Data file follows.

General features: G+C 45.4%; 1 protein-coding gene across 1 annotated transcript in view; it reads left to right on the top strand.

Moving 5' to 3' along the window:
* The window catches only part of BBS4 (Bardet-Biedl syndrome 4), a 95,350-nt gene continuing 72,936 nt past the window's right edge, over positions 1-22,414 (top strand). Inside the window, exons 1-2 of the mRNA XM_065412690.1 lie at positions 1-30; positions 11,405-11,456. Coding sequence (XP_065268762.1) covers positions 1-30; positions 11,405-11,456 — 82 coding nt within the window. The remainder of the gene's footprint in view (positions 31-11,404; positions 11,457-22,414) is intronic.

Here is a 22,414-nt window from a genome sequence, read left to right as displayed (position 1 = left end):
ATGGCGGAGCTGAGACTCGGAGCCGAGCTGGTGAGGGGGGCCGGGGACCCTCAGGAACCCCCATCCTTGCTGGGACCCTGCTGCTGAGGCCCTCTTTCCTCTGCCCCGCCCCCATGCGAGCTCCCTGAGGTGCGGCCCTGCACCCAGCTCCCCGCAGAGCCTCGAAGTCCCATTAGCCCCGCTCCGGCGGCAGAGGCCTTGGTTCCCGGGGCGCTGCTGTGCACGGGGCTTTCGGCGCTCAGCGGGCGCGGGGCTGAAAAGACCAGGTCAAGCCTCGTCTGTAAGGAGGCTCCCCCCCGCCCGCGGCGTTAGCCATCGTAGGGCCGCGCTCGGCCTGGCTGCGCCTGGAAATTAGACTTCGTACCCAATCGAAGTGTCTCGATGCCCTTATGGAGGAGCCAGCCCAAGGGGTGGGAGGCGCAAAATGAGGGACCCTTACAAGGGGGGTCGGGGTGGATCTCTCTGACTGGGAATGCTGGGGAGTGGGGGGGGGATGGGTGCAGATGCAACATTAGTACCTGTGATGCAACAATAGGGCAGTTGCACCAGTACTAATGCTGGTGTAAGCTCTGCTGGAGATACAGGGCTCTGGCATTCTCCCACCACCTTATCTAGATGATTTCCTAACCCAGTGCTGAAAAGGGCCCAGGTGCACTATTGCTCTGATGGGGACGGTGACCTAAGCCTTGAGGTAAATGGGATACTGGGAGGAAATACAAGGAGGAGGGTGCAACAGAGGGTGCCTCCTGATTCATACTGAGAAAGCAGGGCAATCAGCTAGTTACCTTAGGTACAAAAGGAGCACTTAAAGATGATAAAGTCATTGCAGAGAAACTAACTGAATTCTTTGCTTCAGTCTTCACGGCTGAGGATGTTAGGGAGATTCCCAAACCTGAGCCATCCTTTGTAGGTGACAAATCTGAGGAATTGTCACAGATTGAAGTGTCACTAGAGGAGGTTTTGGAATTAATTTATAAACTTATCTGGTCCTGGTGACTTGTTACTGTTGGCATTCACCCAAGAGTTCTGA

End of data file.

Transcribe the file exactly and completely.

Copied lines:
General features: G+C 45.4%; 1 protein-coding gene across 1 annotated transcript in view; it reads left to right on the top strand.

Moving 5' to 3' along the window:
* The window catches only part of BBS4 (Bardet-Biedl syndrome 4), a 95,350-nt gene continuing 72,936 nt past the window's right edge, over positions 1-22,414 (top strand). Inside the window, exons 1-2 of the mRNA XM_065412690.1 lie at positions 1-30; positions 11,405-11,456. Coding sequence (XP_065268762.1) covers positions 1-30; positions 11,405-11,456 — 82 coding nt within the window. The remainder of the gene's footprint in view (positions 31-11,404; positions 11,457-22,414) is intronic.

Here is a 22,414-nt window from a genome sequence, read left to right as displayed (position 1 = left end):
ATGGCGGAGCTGAGACTCGGAGCCGAGCTGGTGAGGGGGGCCGGGGACCCTCAGGAACCCCCATCCTTGCTGGGACCCTGCTGCTGAGGCCCTCTTTCCTCTGCCCCGCCCCCATGCGAGCTCCCTGAGGTGCGGCCCTGCACCCAGCTCCCCGCAGAGCCTCGAAGTCCCATTAGCCCCGCTCCGGCGGCAGAGGCCTTGGTTCCCGGGGCGCTGCTGTGCACGGGGCTTTCGGCGCTCAGCGGGCGCGGGGCTGAAAAGACCAGGTCAAGCCTCGTCTGTAAGGAGGCTCCCCCCCGCCCGCGGCGTTAGCCATCGTAGGGCCGCGCTCGGCCTGGCTGCGCCTGGAAATTAGACTTCGTACCCAATCGAAGTGTCTCGATGCCCTTATGGAGGAGCCAGCCCAAGGGGTGGGAGGCGCAAAATGAGGGACCCTTACAAGGGGGGTCGGGGTGGATCTCTCTGACTGGGAATGCTGGGGAGTGGGGGGGGGATGGGTGCAGATGCAACATTAGTACCTGTGATGCAACAATAGGGCAGTTGCACCAGTACTAATGCTGGTGTAAGCTCTGCTGGAGATACAGGGCTCTGGCATTCTCCCACCACCTTATCTAGATGATTTCCTAACCCAGTGCTGAAAAGGGCCCAGGTGCACTATTGCTCTGATGGGGACGGTGACCTAAGCCTTGAGGTAAATGGGATACTGGGAGGAAATACAAGGAGGAGGGTGCAACAGAGGGTGCCTCCTGATTCATACTGAGAAAGCAGGGCAATCAGCTAGTTACCTTAGGTACAAAAGGAGCACTTAAAGATGATAAAGTCATTGCAGAGAAACTAACTGAATTCTTTGCTTCAGTCTTCACGGCTGAGGATGTTAGGGAGATTCCCAAACCTGAGCCATCCTTTGTAGGTGACAAATCTGAGGAATTGTCACAGATTGAAGTGTCACTAGAGGAGGTTTTGGAATTAATTTATAAACTTATCTGGTCCTGGTGACTTGTTACTGTTGGCATTCACCCAAGAGTTCTGA